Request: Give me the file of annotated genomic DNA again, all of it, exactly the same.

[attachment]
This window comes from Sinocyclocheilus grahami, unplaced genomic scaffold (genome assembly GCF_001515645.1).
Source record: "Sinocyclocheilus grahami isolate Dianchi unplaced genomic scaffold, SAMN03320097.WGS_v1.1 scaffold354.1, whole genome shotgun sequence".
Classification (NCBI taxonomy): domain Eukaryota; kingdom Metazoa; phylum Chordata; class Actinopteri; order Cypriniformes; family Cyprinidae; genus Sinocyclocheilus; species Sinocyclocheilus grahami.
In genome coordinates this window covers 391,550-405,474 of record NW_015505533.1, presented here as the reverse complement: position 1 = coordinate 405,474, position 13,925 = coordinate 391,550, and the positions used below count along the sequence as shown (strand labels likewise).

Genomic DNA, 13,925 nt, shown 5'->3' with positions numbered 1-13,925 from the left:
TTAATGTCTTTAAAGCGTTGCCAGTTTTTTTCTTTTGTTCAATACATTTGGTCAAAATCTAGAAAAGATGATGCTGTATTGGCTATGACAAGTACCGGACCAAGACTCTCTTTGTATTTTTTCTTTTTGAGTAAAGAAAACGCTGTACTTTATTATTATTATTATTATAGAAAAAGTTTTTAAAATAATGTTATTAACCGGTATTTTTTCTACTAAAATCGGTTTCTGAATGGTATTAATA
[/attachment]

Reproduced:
This window comes from Sinocyclocheilus grahami, unplaced genomic scaffold (genome assembly GCF_001515645.1).
Source record: "Sinocyclocheilus grahami isolate Dianchi unplaced genomic scaffold, SAMN03320097.WGS_v1.1 scaffold354.1, whole genome shotgun sequence".
Classification (NCBI taxonomy): domain Eukaryota; kingdom Metazoa; phylum Chordata; class Actinopteri; order Cypriniformes; family Cyprinidae; genus Sinocyclocheilus; species Sinocyclocheilus grahami.
In genome coordinates this window covers 391,550-405,474 of record NW_015505533.1, presented here as the reverse complement: position 1 = coordinate 405,474, position 13,925 = coordinate 391,550, and the positions used below count along the sequence as shown (strand labels likewise).

Genomic DNA, 13,925 nt, shown 5'->3' with positions numbered 1-13,925 from the left:
TTAATGTCTTTAAAGCGTTGCCAGTTTTTTTCTTTTGTTCAATACATTTGGTCAAAATCTAGAAAAGATGATGCTGTATTGGCTATGACAAGTACCGGACCAAGACTCTCTTTGTATTTTTTCTTTTTGAGTAAAGAAAACGCTGTACTTTATTATTATTATTATTATAGAAAAAGTTTTTAAAATAATGTTATTAACCGGTATTTTTTCTACTAAAATCGGTTTCTGAATGGTATTAATA